The entire exercise is handled with solemnity in its didactic moments with very little talking down to the audience. That said, the feature includes tons of fun-loving scenes involving the Tanuki at play and enjoying life during the courting and mating seasons. There are whimsical scenes of Tanuki learning to transform for the first time, training, scaring humans whilst disguised as spectres and Shinto deities, and creating a tragi-comic parade whose visual brilliance was not matched until Satoshi Kon’s Dream Parade in ‘Paprika.’

The Tanuki themselves are animated in three different manners representative of Takahata’s three visual preoccupations: As realistic Tanuki in a realistic natural space that evokes the poetic realist emphasis of Takahata’s film Gauche the Cellist. Other times, the foxes are shown in a minimalist way evoking manga animation as in Takahata’s earlier film Jarinko Chie and later in My Neighbors the Yamadas. Finally, the third representation of the Tanuki in the film is a kawaii anime aesthetic which can be found in earlier Takahata films like Panda! Go, Panda! The three representations don’t seem to exist for any particular ideological purpose. Instead, each works to heighten the emotional and dramatic valences of the scenes in which they are animated. The realistic Tanuki often heighten the film’s traditional sense of beauty and help the viewer to emotionally identify with the pain and tragedy of loss at the core of the film. The manga themed animation serves to fit in with moments of comic relief and gives the viewer a release from an otherwise, taut, gripping, and depressing tale, which consequently keeps the viewer emotionally invested in the film for longer than they might be otherwise if the film were dark throughout. Finally, the anime style Tanuki are anthropomorphic and create an audience identification for the viewers as humans who can view the struggles of the Tanuki from a recognizable vantage point.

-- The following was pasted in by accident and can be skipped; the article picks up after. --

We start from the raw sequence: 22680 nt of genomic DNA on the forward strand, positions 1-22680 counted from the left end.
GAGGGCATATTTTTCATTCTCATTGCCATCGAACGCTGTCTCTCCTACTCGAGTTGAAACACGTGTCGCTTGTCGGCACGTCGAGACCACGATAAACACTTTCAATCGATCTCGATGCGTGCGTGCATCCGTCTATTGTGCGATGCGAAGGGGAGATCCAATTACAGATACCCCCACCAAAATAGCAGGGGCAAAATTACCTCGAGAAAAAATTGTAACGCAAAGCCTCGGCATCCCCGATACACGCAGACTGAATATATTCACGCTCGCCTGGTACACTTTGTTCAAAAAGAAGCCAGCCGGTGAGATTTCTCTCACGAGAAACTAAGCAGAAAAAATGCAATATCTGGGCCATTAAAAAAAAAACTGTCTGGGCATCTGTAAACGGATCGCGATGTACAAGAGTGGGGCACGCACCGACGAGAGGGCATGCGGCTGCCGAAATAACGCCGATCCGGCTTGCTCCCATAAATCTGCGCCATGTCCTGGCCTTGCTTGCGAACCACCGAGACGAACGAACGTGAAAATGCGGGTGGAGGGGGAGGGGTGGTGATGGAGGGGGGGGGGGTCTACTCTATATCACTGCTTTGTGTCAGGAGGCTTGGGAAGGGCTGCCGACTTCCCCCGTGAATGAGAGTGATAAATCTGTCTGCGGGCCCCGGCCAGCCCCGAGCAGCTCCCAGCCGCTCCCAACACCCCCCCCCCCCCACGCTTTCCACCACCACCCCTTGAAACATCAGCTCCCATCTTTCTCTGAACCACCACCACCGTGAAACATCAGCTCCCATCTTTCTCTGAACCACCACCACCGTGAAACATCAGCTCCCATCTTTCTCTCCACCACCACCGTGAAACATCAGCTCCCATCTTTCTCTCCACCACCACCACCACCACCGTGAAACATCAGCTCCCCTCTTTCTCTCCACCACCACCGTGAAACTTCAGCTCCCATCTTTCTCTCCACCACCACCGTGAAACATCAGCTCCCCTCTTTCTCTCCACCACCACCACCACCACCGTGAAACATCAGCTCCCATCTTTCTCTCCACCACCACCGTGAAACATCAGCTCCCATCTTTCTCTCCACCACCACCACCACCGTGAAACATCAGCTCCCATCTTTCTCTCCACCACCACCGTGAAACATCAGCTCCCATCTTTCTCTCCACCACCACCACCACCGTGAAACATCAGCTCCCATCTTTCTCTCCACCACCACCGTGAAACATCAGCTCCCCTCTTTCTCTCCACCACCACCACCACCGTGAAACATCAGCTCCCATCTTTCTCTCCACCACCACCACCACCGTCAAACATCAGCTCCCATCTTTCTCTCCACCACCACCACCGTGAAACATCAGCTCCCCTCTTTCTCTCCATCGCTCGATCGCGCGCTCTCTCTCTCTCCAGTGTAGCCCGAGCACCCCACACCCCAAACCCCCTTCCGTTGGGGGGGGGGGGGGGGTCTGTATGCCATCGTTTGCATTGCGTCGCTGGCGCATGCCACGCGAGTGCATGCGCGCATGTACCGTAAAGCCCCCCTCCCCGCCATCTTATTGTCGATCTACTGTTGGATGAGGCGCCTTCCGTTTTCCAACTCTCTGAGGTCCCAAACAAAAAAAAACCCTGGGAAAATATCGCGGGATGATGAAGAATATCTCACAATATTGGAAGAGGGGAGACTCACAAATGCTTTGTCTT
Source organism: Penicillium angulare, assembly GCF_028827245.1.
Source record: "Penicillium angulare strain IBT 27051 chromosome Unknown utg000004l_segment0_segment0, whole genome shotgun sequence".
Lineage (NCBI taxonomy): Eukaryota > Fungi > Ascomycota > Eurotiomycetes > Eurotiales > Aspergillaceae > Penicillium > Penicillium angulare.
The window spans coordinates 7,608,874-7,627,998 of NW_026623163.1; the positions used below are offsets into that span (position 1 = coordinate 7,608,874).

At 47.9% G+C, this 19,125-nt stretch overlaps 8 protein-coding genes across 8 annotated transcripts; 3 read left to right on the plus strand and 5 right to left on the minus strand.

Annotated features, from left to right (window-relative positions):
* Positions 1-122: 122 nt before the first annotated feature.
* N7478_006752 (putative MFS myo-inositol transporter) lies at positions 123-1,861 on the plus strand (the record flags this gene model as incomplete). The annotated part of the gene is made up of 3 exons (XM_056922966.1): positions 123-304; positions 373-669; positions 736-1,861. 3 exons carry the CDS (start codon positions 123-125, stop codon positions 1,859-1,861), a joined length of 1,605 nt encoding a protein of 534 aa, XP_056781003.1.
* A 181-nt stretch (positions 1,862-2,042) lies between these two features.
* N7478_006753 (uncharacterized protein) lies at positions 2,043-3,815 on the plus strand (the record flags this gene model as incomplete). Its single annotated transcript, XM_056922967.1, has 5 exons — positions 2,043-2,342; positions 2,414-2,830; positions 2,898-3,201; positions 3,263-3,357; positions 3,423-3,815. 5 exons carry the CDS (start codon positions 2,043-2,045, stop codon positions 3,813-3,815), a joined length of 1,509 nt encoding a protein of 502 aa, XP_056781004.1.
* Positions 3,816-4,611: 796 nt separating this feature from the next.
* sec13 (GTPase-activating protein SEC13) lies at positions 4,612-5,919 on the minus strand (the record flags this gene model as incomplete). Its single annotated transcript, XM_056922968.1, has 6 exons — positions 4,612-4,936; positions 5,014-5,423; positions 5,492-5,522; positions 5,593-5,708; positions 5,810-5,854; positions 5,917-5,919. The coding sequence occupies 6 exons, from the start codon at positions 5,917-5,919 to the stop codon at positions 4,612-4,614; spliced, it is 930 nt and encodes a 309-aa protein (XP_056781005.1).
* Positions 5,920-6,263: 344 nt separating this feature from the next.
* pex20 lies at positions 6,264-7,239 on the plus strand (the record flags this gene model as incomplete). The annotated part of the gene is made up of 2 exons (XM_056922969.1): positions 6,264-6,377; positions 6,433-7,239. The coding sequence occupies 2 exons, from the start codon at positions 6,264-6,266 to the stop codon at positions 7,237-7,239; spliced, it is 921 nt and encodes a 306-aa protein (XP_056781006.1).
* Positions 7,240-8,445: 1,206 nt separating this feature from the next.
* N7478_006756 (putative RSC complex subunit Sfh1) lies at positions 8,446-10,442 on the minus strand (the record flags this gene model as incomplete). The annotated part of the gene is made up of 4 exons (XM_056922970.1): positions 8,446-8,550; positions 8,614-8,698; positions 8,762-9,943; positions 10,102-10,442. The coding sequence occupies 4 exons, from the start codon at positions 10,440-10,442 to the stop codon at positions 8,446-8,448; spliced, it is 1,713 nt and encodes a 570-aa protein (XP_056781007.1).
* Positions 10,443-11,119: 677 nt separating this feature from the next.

Some critics have reviewed the film negatively for its overt didactic edge and supposed brow-beating approach to its subject. I’ve never read the film in this manner, however. Takahata’s message of co-habitation with wildlife and environmental protection is uncontroversial and relatively conservative in scope and in its call for personal action. Furthermore, it stands as an extension of his earlier preoccupation of documenting Japan’s rural communities as in 1987’s The Story of Yanagawa’s Canals as well as representing a environmental consciousness trend common throughout the Ghibli canon. If anything, not expressing his interests and ideological preoccupations would mean not expressing himself, working from a script not totally his own, and therefore, not deserving the title of auteur within his productions. By staying true to his interests throughout his career, Takahata’s career is all the stronger for it, not the weaker.

 

Cody Ward

[Next up: My Neighbors the Yamadas]